Step 4: Think about making the switch to pay-per-mile insurance
As noted above, transportation costs can make a dent in your budget. As part of that, there is car insurance. The good news is that you may be able to score some serious savings by switching auto insurance.
If you’re a low-mileage driver and drive 10,000 miles or less each year, think about switching to pay-per-mile car insurance. That way you get a rate that is based on how much you drive. At Metromile, you can get an affordable base rate and pay several cents per mile you drive. You may be able to save up to $947* per year, depending on how much you drive.
Step 5: Earn more
Let’s just say it — it sucks that your dollar isn’t going as far as it used to. It feels like your money is vanishing in quicksand. Reducing expenses where you can is key, but sometimes you cut back and hit a frugality plateau. In other words, you can’t really cut back any further. In that case, earning more can add more money to the pile. Here are some ideas:
- Sell items you no longer use or want on OfferUp or Facebook Marketplace
- Rent out your car on Turo or Getaround
- Ask for a raise
- Pet sit on Rover or Meowtel
- Work overtime, if applicable
- Freelance and leverage your existing skills (what do you do for your day job or what do people always tell you you’re good at?)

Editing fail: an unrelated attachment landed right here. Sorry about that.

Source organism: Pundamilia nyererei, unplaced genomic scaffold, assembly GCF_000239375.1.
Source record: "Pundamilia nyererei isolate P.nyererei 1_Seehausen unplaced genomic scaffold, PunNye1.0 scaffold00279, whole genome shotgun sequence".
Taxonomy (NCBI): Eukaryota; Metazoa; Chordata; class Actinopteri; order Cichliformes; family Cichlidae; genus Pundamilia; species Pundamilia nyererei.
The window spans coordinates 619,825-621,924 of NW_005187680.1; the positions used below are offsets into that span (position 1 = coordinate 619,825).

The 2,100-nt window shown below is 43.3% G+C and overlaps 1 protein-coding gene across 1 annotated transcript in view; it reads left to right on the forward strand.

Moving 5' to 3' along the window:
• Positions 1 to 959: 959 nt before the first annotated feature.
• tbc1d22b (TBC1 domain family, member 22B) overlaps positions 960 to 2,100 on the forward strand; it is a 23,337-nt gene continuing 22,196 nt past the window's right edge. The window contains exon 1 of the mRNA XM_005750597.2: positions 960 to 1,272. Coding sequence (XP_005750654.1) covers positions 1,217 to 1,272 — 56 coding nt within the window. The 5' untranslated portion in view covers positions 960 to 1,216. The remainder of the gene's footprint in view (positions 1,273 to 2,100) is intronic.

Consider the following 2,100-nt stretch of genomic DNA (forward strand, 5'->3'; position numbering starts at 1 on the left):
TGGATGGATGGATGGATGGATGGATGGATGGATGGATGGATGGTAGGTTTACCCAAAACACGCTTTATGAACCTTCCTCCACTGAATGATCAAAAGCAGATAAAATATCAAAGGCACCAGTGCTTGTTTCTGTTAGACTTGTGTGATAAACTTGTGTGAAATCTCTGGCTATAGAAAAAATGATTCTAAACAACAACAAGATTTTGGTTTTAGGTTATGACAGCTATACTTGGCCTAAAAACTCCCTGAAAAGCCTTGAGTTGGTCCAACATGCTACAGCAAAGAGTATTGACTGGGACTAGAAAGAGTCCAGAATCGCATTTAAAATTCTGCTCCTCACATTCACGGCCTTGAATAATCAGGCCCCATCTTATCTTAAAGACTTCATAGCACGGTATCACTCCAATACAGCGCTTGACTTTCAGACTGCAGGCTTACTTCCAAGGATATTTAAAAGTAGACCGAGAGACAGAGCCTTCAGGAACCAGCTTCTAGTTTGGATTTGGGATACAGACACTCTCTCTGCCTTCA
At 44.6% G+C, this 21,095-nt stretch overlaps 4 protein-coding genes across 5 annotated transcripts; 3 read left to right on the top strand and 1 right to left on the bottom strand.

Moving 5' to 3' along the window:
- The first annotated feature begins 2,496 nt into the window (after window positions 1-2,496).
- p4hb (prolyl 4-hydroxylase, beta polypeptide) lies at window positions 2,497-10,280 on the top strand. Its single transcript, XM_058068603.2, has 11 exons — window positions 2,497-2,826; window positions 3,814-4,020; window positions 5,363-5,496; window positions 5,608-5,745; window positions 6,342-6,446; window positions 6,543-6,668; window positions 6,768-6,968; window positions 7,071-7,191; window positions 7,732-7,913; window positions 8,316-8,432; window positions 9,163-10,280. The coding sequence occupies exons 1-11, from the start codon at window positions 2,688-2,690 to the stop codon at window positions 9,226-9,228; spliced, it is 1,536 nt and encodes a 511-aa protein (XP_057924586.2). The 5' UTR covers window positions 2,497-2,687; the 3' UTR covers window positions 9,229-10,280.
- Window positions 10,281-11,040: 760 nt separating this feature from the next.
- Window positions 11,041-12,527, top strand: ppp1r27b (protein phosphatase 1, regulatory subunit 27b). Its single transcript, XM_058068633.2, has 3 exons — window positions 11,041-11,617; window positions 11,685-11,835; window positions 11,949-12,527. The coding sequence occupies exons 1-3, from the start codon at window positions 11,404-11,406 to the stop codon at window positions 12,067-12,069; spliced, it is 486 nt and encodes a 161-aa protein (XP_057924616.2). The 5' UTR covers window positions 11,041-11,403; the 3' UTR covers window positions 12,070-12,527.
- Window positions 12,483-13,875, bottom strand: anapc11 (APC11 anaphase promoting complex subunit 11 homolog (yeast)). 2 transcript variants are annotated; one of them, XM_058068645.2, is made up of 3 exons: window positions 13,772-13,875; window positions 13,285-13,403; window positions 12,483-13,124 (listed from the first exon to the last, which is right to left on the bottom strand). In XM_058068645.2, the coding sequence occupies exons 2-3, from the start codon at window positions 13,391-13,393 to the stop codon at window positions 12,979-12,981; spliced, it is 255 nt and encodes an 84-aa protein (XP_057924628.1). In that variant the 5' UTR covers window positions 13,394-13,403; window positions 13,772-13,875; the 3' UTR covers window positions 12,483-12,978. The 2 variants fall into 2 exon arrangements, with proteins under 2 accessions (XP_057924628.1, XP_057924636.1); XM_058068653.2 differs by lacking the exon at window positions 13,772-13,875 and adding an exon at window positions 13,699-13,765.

Focusing on earning more can at least help your income during times of inflation.
Step 6: Pay off or refinance debt
Paying debt is paying for your past choices, which can make it tough to have enough money in the present and the future. Of course, interest is what can really make the process tough. That’s why it’s recommended to pay off debt or refinance to a lower interest rate, if possible.
This is especially the case with high-interest credit card debt. Consider a 0% balance transfer credit card, just make sure you’ve addressed what caused the debt in the first place so you don’t get stuck with more debt.
Consider refinancing your home to get a better rate. If you have federal student loans, you can take advantage of the payment pause and consider income-driven repayment plans when payments start back up again.
You can free up that monthly payment and reduce the total amount of interest you pay on the loan by paying down debt or getting a lower interest rate.
The bottom line
Dealing with prices rising right now can feel like another blow after a difficult two-year period. Learning how to prepare for inflation requires action and taking steps, both big and small to reduce costs and increase income. If you don’t get behind the wheel all that often, consider making the switch to pay-per-mile car insurance coverage. Grab a free quote to see about potential savings.
*Average annual car insurance savings by new customers surveyed who saved with Metromile in 2018.
Melanie Lockert is a freelance writer, podcast host of the Mental Health and Wealth show, and author of Dear Debt. She’s a cat mom to two jazzy cats, Miles and Thelonious, an amateur boxer, music lover, and needs coffee to function.